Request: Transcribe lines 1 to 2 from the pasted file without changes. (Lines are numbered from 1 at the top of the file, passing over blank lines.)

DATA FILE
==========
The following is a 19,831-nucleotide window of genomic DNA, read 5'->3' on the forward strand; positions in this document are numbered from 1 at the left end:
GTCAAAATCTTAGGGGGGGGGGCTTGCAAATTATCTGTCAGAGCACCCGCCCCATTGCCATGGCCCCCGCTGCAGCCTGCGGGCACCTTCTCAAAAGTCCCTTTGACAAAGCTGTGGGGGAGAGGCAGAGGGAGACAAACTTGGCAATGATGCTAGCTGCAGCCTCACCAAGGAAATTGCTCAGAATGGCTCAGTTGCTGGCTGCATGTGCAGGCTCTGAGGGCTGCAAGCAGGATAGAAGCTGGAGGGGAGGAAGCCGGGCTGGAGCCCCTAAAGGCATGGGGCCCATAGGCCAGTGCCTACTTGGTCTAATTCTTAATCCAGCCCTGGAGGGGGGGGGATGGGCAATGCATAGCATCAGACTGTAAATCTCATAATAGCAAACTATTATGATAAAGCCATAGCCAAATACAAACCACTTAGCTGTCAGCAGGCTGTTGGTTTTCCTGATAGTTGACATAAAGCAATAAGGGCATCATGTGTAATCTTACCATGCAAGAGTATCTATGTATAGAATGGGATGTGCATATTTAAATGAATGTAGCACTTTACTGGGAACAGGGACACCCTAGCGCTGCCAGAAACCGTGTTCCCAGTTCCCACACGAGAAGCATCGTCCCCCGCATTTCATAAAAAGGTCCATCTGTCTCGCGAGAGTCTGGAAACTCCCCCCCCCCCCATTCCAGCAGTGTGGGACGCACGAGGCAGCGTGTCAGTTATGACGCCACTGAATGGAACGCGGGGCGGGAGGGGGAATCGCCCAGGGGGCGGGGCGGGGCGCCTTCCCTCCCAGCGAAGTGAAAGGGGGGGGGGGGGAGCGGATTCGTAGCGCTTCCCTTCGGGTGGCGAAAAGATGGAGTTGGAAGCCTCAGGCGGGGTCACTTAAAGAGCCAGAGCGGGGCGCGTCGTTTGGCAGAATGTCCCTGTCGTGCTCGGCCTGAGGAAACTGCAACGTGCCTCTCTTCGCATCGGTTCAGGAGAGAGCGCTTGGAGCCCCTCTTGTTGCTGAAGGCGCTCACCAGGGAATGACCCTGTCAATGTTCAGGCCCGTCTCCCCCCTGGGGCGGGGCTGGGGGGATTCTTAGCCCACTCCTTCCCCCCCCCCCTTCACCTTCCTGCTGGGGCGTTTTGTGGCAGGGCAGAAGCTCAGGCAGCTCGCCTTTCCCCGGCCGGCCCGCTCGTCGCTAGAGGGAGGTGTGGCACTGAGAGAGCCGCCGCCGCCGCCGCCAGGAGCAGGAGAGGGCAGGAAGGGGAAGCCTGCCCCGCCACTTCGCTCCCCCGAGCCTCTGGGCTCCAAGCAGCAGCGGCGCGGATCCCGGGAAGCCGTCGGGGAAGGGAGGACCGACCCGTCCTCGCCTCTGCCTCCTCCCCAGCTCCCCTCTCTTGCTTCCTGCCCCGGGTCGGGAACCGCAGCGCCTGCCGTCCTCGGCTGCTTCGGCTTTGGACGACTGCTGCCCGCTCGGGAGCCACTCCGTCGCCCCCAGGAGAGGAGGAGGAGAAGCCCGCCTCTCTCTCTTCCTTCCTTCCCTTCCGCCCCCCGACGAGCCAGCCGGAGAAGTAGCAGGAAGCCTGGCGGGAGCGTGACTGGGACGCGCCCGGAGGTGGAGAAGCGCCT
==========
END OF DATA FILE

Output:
The following is a 19,831-nucleotide window of genomic DNA, read 5'->3' on the forward strand; positions in this document are numbered from 1 at the left end:
GTCAAAATCTTAGGGGGGGGGGCTTGCAAATTATCTGTCAGAGCACCCGCCCCATTGCCATGGCCCCCGCTGCAGCCTGCGGGCACCTTCTCAAAAGTCCCTTTGACAAAGCTGTGGGGGAGAGGCAGAGGGAGACAAACTTGGCAATGATGCTAGCTGCAGCCTCACCAAGGAAATTGCTCAGAATGGCTCAGTTGCTGGCTGCATGTGCAGGCTCTGAGGGCTGCAAGCAGGATAGAAGCTGGAGGGGAGGAAGCCGGGCTGGAGCCCCTAAAGGCATGGGGCCCATAGGCCAGTGCCTACTTGGTCTAATTCTTAATCCAGCCCTGGAGGGGGGGGGATGGGCAATGCATAGCATCAGACTGTAAATCTCATAATAGCAAACTATTATGATAAAGCCATAGCCAAATACAAACCACTTAGCTGTCAGCAGGCTGTTGGTTTTCCTGATAGTTGACATAAAGCAATAAGGGCATCATGTGTAATCTTACCATGCAAGAGTATCTATGTATAGAATGGGATGTGCATATTTAAATGAATGTAGCACTTTACTGGGAACAGGGACACCCTAGCGCTGCCAGAAACCGTGTTCCCAGTTCCCACACGAGAAGCATCGTCCCCCGCATTTCATAAAAAGGTCCATCTGTCTCGCGAGAGTCTGGAAACTCCCCCCCCCCCCATTCCAGCAGTGTGGGACGCACGAGGCAGCGTGTCAGTTATGACGCCACTGAATGGAACGCGGGGCGGGAGGGGGAATCGCCCAGGGGGCGGGGCGGGGCGCCTTCCCTCCCAGCGAAGTGAAAGGGGGGGGGGGGGAGCGGATTCGTAGCGCTTCCCTTCGGGTGGCGAAAAGATGGAGTTGGAAGCCTCAGGCGGGGTCACTTAAAGAGCCAGAGCGGGGCGCGTCGTTTGGCAGAATGTCCCTGTCGTGCTCGGCCTGAGGAAACTGCAACGTGCCTCTCTTCGCATCGGTTCAGGAGAGAGCGCTTGGAGCCCCTCTTGTTGCTGAAGGCGCTCACCAGGGAATGACCCTGTCAATGTTCAGGCCCGTCTCCCCCCTGGGGCGGGGCTGGGGGGATTCTTAGCCCACTCCTTCCCCCCCCCCCTTCACCTTCCTGCTGGGGCGTTTTGTGGCAGGGCAGAAGCTCAGGCAGCTCGCCTTTCCCCGGCCGGCCCGCTCGTCGCTAGAGGGAGGTGTGGCACTGAGAGAGCCGCCGCCGCCGCCGCCAGGAGCAGGAGAGGGCAGGAAGGGGAAGCCTGCCCCGCCACTTCGCTCCCCCGAGCCTCTGGGCTCCAAGCAGCAGCGGCGCGGATCCCGGGAAGCCGTCGGGGAAGGGAGGACCGACCCGTCCTCGCCTCTGCCTCCTCCCCAGCTCCCCTCTCTTGCTTCCTGCCCCGGGTCGGGAACCGCAGCGCCTGCCGTCCTCGGCTGCTTCGGCTTTGGACGACTGCTGCCCGCTCGGGAGCCACTCCGTCGCCCCCAGGAGAGGAGGAGGAGAAGCCCGCCTCTCTCTCTTCCTTCCTTCCCTTCCGCCCCCCGACGAGCCAGCCGGAGAAGTAGCAGGAAGCCTGGCGGGAGCGTGACTGGGACGCGCCCGGAGGTGGAGAAGCGCCT